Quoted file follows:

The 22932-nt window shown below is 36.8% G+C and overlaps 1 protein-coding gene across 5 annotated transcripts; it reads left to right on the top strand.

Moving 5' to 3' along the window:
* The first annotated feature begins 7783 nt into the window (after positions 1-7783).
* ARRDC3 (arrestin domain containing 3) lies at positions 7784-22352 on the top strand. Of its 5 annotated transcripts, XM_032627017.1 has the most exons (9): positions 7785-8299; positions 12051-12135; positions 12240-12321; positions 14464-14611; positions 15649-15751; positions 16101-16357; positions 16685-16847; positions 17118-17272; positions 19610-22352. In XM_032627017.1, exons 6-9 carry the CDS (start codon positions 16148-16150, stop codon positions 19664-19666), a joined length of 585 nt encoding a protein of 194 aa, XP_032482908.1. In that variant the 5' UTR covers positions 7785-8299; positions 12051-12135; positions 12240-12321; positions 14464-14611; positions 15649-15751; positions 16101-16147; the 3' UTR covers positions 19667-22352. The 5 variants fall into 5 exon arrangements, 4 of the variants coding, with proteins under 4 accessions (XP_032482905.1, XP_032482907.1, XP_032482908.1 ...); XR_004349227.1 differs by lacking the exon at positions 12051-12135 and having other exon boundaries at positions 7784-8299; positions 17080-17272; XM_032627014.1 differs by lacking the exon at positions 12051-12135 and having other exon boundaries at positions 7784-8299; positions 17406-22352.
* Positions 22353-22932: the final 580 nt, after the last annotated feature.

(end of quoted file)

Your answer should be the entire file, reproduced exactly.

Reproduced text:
The 22932-nt window shown below is 36.8% G+C and overlaps 1 protein-coding gene across 5 annotated transcripts; it reads left to right on the top strand.

Moving 5' to 3' along the window:
* The first annotated feature begins 7783 nt into the window (after positions 1-7783).
* ARRDC3 (arrestin domain containing 3) lies at positions 7784-22352 on the top strand. Of its 5 annotated transcripts, XM_032627017.1 has the most exons (9): positions 7785-8299; positions 12051-12135; positions 12240-12321; positions 14464-14611; positions 15649-15751; positions 16101-16357; positions 16685-16847; positions 17118-17272; positions 19610-22352. In XM_032627017.1, exons 6-9 carry the CDS (start codon positions 16148-16150, stop codon positions 19664-19666), a joined length of 585 nt encoding a protein of 194 aa, XP_032482908.1. In that variant the 5' UTR covers positions 7785-8299; positions 12051-12135; positions 12240-12321; positions 14464-14611; positions 15649-15751; positions 16101-16147; the 3' UTR covers positions 19667-22352. The 5 variants fall into 5 exon arrangements, 4 of the variants coding, with proteins under 4 accessions (XP_032482905.1, XP_032482907.1, XP_032482908.1 ...); XR_004349227.1 differs by lacking the exon at positions 12051-12135 and having other exon boundaries at positions 7784-8299; positions 17080-17272; XM_032627014.1 differs by lacking the exon at positions 12051-12135 and having other exon boundaries at positions 7784-8299; positions 17406-22352.
* Positions 22353-22932: the final 580 nt, after the last annotated feature.